Is the new extra-inning rule part of the MLB postseason?


Major League Baseball’s next experiment starts Tuesday at Target Field when the Minnesota Twins host the Houston Astros. It’s the first game in the new postseason format which dragged several unqualified teams into a 16-team tournament. The Los Angeles Dodgers are the favorite. The Milwaukee Brewers, who qualified despite never having a winning record this year, are not.

One thing not joining them is the extra-inning rule instituted this season as a supposed time-saver. Both teams started the 10th inning with a runner on second base. The rule received poor reviews from players and coaches among the Nationals. It will be gone for the postseason, and, hopefully, for good.

The Nationals played 10 extra-inning games in 2019 (6.2 percent). Of those only four made it beyond the 10th inning. Only one made it past the 11th inning.

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This year, the Nationals played four extra-inning games (6.7 percent). Of those, three were decided in 10 innings. One went to the 12th inning.

So, the rule changed nothing.

It did undermine the basic premise of the game by giving away 180 feet to a runner. For nine innings, every pitch, shift and defensive play is executed in the pursuit of preventing a runner from advancing 90 feet. Then, suddenly, this rule granted two free bases.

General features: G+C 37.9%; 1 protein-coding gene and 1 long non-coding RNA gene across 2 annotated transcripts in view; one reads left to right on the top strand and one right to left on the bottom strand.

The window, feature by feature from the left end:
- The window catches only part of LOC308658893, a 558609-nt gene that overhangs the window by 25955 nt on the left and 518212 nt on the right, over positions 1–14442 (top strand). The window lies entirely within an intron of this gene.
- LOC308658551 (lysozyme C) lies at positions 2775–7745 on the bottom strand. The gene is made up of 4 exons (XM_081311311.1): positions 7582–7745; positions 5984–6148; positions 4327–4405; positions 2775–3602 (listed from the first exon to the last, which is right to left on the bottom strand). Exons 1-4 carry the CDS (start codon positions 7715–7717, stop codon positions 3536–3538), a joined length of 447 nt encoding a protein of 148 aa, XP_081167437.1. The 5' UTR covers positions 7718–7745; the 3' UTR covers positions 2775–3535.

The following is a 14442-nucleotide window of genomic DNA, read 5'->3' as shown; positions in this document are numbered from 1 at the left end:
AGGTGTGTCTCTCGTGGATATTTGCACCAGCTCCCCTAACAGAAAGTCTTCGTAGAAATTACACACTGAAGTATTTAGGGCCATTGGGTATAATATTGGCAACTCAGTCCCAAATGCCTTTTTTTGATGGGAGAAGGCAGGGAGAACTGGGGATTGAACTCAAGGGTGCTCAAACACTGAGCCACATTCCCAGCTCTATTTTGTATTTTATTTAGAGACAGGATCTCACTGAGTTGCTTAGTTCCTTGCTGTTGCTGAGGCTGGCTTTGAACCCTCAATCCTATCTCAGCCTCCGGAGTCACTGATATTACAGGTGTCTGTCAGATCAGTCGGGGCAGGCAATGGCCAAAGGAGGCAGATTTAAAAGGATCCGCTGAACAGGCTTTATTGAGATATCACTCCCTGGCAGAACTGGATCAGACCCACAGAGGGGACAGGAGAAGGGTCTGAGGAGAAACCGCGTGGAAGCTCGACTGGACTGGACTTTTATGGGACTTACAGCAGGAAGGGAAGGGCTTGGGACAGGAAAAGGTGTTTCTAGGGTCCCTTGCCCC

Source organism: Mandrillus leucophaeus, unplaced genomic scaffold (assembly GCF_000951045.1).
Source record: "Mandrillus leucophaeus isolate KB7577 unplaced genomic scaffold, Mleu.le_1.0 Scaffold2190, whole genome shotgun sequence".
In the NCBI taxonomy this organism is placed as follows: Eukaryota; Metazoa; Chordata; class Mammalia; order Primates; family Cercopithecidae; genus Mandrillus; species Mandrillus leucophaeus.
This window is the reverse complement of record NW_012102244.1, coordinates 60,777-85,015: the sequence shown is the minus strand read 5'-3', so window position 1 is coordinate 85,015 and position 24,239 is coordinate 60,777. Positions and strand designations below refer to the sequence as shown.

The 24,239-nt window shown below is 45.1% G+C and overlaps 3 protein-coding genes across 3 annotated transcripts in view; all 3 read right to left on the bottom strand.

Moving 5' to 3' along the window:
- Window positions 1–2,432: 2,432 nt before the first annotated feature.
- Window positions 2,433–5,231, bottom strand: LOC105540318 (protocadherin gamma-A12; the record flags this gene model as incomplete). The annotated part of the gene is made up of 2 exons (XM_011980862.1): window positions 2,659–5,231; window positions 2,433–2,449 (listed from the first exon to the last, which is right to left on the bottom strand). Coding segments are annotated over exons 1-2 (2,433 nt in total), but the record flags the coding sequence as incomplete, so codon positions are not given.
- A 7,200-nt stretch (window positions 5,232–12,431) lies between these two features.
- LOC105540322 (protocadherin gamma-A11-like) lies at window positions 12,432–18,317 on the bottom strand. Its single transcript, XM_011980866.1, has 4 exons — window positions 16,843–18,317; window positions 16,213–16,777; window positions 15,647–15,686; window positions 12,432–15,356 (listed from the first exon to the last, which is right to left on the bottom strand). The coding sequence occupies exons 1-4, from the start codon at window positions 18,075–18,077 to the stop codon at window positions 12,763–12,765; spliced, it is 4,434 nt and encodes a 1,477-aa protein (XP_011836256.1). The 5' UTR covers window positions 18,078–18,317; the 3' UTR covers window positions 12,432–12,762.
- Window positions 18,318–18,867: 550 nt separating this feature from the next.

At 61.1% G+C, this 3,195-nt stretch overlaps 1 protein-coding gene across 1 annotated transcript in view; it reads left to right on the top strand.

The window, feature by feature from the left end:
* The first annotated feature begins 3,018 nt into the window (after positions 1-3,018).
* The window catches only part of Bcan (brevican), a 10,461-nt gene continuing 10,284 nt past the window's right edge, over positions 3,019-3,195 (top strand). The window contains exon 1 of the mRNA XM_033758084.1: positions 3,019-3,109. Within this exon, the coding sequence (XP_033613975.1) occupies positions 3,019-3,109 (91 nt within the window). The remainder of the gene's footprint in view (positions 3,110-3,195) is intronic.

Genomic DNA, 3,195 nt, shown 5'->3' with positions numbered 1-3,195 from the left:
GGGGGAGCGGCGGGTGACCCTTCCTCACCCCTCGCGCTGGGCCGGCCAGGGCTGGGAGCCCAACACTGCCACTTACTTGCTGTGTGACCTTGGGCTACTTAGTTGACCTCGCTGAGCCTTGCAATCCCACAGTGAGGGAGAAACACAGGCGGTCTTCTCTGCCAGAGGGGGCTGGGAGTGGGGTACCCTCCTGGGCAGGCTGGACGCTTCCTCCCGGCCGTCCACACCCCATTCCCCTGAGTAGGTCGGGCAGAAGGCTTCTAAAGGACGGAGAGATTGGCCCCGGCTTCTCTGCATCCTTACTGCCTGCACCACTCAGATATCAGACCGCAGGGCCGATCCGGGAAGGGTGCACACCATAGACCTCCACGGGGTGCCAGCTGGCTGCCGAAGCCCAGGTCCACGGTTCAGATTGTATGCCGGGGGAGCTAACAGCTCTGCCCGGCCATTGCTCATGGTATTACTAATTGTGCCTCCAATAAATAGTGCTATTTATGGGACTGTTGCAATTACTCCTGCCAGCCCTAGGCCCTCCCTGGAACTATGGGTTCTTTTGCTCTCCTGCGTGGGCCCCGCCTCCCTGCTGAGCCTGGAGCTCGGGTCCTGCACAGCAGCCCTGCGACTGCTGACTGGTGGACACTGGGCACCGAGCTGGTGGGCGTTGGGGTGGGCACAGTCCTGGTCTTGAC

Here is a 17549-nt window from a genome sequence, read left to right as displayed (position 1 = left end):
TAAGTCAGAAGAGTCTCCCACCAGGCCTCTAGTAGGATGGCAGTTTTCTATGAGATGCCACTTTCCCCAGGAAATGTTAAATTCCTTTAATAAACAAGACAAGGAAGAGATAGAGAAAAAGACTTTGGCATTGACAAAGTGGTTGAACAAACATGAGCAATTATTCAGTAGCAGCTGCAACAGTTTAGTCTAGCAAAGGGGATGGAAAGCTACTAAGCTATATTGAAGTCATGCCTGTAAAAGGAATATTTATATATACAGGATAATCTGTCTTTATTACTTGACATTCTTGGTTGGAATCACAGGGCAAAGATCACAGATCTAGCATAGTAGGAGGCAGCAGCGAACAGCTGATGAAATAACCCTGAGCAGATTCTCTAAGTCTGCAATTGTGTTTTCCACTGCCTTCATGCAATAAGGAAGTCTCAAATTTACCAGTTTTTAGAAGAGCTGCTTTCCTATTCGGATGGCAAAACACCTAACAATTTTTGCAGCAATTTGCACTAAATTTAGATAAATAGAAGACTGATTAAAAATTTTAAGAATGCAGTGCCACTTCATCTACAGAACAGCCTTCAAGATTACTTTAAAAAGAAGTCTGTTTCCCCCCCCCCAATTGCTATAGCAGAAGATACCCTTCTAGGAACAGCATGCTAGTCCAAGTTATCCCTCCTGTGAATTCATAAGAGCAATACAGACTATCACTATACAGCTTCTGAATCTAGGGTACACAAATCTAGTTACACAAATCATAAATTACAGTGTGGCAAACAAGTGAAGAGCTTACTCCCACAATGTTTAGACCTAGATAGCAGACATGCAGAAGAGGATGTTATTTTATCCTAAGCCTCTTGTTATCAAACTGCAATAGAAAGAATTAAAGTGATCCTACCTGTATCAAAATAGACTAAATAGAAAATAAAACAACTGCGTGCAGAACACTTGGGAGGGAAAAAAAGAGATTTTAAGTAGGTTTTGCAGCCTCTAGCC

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It also led to bizarre outcomes, such as Sean Doolittle suffering a walk-off loss in a game he didn’t allow a hit. A bunt to advance the runner was followed by two intentional walks on Sept. 3 in Philadelphia. Alec Bohm’s sacrifice fly scored the runner. Game over.


“That rule stinks,” Doolittle said. “There’s a hope that these rule changes don’t set a precedent moving forward, either. That MLB didn’t use the season to change the landscape and overhaul some things -- like the playoff structure.”

The extra-inning rule was designed to save time by producing less baseball overall. It did not. Though, Nationals games took significantly longer in 2020. If the league wants to help speed up the games, addressing actual problems instead of creating a hokey rule would help.